Detroit Tigers Weekly MLB Draft Report: Catchers

Florida State Seminoles catcher Matheu Nelson catches a pitch.
Florida State Seminoles catcher Matheu Nelson catches a pitch. /

The Detroit Tigers Weekly Draft Report continues to strain the definition of the word weekly, but we return nonetheless with an examination of this year’s catcher crop.

The typical MLB draft sees about seven catchers drafted in the top 100 picks. Right now the 2021 draft appears to be a bit deeper than usual, but it probably won’t challenge the 2016 draft (11 catchers in the top 100) as the deepest group of backstops of the last decade.

Before we get into the list, feel free to check in with earlier updates here: College Preview, High School Preview, Week 1, Week 2, Week 3, Week 4&5, Week 6, Week 7, Top 5

Detroit Tigers MLB Draft – Top College Catching Options

The Detroit Tigers used a top-40 pick on catcher Dillon Dingler last year, and their young backstop is already looking pretty good, but that doesn’t mean they’d shy away from taking another catcher early. Here are the top options from this year’s college class:

Henry Davis – We’ve written about Davis in nearly every update this year, as he has been one of the most consistent performers in college baseball all season. He has a chance to be an above-average hitter with above-average game power, and while he’s still a little raw defensively, he has a plus-plus arm. He’s a legitimate option for the Tigers.

Adrian Del Castillo – Del Castillo came into the season as a potential top-five pick, but he doesn’t project to be more than average on defense, and he just hasn’t done enough damage with the bat. He’s still likely to go in the top 20.

Matheu Nelson – Few players on the planet have been hotter than Nelson over the last month. He now leads all of college baseball in slugging percentage and home runs, and he’s a decent defender who is adept at blocking balls and shows above-average arm strength. He could end up going in the first round if a team thinks they can help improve his receiving.

Luca Tresh – Tresh got off to an amazing start this season, with seven home runs in his first eight games. He has cooled off considerably in the last month, with just one home run, but he’s still a potentially average defensive catcher with a plus arm and plus raw power, so there’s a good chance he lands in the first round.

Hunter Goodman – Goodman has always been known for his plus power potential, but his big leg kick and steep swing path are reminiscent of Jake Rogers, and he has had some strikeout issues. He’s doing a better job of drawing walks this year, but he can’t fall back on his defensive tools like Rogers. Goodman does have an above-average arm, but he’s raw in every other area, and he may eventually move to left field.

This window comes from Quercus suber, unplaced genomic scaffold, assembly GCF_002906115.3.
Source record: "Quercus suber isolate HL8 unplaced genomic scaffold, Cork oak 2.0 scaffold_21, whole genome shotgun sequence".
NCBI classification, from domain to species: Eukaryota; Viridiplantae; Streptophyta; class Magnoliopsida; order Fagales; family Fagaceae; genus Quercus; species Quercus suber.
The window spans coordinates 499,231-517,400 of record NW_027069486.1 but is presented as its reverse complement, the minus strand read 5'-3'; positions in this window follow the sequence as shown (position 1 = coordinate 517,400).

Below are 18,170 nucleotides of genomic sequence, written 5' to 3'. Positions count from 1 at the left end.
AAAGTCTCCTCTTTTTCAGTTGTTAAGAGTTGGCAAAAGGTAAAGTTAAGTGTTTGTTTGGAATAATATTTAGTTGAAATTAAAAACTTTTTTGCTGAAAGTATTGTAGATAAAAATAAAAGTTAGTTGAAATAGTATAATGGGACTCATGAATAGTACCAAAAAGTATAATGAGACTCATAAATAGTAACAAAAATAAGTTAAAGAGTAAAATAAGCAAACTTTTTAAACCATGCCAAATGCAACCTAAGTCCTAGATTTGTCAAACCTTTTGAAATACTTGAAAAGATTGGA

Detroit Tigers MLB Draft – Secondary College Catching Options

It’s certainly possible the Detroit Tigers use one of their first three picks on a catcher, but we view it as unlikely. That said, Detroit almost always takes at least one catcher in the first ten rounds, so above you see a few players who might be options later.

Nathan Hickey is one of the top hitters among catchers this season, but there are serious doubts about his ability to stay behind the plate. Hickey is a decent athlete, but his below-average hands may limit him to left field. Few teams look at Wes Clarke as a catcher in pro ball, but his plus power should still get him drafted in the middle rounds. C.J. Rodriguez and Casey Opitz are both strong defenders with plenty of experience catching premium arms, but neither of them show the sort of offensive impact to be anything more than a backup in pro ball. The Cubs took Hendrie in the 10th round out of junior college in 2019. He’s a converted outfielder and still a bit raw behind the plate, but his athleticism and production this year could get him drafted in the top five rounds.

Detroit Tigers MLB Draft – High School Catching Options

High-school catching remains one of the riskiest draft demographics, and high-school stats are hard to find (and typically useless), but there are still a handful of names worth talking about here.

Harry Ford – Ford is one of the most athletic catchers in recent draft memory, boasting plus running ability to go along with an above-average arm and above-average power potential. He may be best served moving to another position, but he could be extremely valuable if he sticks behind the dish.

Joe Mack – Mack’s tools aren’t quite as loud as Ford’s, but he’s got power potential, a strong arm, and a good chance to stay behind the plate.

Carter Jensen – Jensen is generally considered the best pure hitter among the high-school catcher crop, and he has a knack for hitting the ball hard. He’s still growing into his power, and he remains a bit raw defensively, but he has a good chance to go in the first three rounds.

Ian Moller – Moller was one of the stars of the early showcase circuit, but he has fallen down boards a bit because his tools are more average than plus. He and Jensen are both committed to LSU, and Moller seems more likely to end up in Baton Rouge.

Kevin Bazzell – Former Detroit Tigers pitchers Jake Thompson and Drew VerHagen also went to Bazzell’s high school (Rockwall-Heath), and the young Texan is a solid athlete who shows the power potential and arm strength to get drafted in the first ten rounds.

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